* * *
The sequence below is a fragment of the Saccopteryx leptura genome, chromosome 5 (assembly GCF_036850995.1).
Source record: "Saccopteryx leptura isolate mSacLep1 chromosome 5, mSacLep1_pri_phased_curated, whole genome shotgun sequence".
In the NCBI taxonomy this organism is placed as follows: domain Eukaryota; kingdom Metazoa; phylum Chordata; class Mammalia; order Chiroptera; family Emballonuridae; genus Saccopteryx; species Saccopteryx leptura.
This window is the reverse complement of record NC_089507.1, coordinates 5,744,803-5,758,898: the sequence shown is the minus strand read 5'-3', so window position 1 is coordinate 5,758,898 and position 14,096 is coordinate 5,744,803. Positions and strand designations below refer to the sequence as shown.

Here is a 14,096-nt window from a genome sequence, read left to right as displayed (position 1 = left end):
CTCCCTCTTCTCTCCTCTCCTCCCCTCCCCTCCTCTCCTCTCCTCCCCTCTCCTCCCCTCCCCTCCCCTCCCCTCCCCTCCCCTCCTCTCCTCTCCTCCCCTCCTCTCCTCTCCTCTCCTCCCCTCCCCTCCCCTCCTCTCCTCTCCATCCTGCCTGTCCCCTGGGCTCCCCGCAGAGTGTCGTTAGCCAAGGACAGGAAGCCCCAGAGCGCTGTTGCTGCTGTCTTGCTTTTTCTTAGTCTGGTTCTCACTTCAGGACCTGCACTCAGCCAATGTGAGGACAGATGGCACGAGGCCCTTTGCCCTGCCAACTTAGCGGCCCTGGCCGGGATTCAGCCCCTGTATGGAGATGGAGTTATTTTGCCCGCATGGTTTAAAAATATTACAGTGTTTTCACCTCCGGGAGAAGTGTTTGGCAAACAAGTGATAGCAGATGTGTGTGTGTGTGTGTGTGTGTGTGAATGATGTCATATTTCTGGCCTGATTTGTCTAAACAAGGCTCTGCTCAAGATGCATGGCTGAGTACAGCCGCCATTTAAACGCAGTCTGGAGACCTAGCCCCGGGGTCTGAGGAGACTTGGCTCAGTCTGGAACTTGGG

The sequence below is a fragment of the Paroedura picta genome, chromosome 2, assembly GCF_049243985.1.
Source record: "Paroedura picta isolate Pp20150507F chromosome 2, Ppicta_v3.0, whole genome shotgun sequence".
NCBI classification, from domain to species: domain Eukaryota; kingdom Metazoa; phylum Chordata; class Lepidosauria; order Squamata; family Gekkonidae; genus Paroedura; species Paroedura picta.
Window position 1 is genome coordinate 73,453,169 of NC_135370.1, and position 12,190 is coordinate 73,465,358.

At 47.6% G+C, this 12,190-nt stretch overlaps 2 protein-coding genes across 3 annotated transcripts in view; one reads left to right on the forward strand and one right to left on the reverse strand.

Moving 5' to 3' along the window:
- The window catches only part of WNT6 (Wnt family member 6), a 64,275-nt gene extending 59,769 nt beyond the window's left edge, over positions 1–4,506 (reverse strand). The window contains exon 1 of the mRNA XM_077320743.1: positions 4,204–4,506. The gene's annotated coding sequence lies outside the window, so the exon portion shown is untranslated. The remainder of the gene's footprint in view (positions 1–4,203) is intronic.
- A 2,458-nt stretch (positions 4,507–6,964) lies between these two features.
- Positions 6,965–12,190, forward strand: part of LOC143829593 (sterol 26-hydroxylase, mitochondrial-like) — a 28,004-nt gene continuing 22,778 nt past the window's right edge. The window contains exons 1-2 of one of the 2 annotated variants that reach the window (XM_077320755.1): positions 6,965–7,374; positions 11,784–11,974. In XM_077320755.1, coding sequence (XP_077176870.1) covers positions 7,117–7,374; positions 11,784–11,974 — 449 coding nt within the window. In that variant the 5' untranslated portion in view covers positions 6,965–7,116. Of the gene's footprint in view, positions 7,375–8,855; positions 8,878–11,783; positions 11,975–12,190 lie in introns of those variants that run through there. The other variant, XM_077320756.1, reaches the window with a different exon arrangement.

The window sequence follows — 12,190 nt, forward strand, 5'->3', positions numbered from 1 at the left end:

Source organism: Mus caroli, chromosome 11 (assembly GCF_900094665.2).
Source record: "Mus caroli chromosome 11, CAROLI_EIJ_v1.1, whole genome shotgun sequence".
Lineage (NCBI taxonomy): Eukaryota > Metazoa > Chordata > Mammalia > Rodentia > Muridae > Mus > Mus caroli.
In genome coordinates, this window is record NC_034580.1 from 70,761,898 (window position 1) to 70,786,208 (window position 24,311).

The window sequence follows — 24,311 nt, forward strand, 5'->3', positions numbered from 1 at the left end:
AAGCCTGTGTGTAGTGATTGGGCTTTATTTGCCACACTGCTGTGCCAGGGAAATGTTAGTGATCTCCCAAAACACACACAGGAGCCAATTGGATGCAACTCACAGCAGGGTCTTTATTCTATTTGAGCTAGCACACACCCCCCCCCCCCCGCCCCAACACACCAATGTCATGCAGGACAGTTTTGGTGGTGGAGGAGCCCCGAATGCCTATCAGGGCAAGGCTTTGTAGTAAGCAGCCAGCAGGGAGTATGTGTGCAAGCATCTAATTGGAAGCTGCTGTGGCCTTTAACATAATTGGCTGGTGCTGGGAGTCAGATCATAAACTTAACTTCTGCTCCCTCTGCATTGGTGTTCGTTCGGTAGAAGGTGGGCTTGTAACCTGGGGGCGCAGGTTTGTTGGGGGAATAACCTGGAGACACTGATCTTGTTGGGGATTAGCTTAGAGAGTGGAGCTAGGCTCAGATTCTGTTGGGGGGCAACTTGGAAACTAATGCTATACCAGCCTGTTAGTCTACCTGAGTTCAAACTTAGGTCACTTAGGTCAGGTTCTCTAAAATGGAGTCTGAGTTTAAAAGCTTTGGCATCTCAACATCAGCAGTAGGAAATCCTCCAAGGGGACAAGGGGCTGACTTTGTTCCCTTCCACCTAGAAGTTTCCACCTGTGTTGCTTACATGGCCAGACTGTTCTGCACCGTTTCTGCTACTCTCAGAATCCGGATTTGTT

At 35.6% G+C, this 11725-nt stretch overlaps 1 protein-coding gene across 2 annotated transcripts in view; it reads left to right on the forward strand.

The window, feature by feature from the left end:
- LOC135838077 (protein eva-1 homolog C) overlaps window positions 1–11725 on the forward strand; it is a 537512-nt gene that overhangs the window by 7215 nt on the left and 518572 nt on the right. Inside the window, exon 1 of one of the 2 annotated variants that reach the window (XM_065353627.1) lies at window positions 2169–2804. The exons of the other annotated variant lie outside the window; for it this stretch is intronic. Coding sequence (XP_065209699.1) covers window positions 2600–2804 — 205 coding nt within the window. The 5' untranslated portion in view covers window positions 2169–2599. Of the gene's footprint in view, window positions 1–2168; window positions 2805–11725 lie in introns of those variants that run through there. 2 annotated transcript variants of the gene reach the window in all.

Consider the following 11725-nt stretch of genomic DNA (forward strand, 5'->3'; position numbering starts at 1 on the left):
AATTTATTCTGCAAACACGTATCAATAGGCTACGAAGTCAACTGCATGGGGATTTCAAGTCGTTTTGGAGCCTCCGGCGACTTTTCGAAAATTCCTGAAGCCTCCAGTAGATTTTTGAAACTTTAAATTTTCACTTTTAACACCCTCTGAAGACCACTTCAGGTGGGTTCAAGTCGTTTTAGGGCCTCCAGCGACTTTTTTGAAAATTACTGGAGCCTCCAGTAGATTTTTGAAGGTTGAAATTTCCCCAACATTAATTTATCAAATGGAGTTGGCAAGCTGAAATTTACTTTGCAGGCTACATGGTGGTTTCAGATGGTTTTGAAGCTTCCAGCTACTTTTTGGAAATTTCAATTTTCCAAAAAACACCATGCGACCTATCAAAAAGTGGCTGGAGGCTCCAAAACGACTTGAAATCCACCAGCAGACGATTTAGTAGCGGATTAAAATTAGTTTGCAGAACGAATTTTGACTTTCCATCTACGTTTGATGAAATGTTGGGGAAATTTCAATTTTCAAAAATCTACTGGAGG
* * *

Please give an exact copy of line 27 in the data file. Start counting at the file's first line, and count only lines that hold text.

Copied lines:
AATTTATTCTGCAAACACGTATCAATAGGCTACGAAGTCAACTGCATGGGGATTTCAAGTCGTTTTGGAGCCTCCGGCGACTTTTCGAAAATTCCTGAAGCCTCCAGTAGATTTTTGAAACTTTAAATTTTCACTTTTAACACCCTCTGAAGACCACTTCAGGTGGGTTCAAGTCGTTTTAGGGCCTCCAGCGACTTTTTTGAAAATTACTGGAGCCTCCAGTAGATTTTTGAAGGTTGAAATTTCCCCAACATTAATTTATCAAATGGAGTTGGCAAGCTGAAATTTACTTTGCAGGCTACATGGTGGTTTCAGATGGTTTTGAAGCTTCCAGCTACTTTTTGGAAATTTCAATTTTCCAAAAAACACCATGCGACCTATCAAAAAGTGGCTGGAGGCTCCAAAACGACTTGAAATCCACCAGCAGACGATTTAGTAGCGGATTAAAATTAGTTTGCAGAACGAATTTTGACTTTCCATCTACGTTTGATGAAATGTTGGGGAAATTTCAATTTTCAAAAATCTACTGGAGG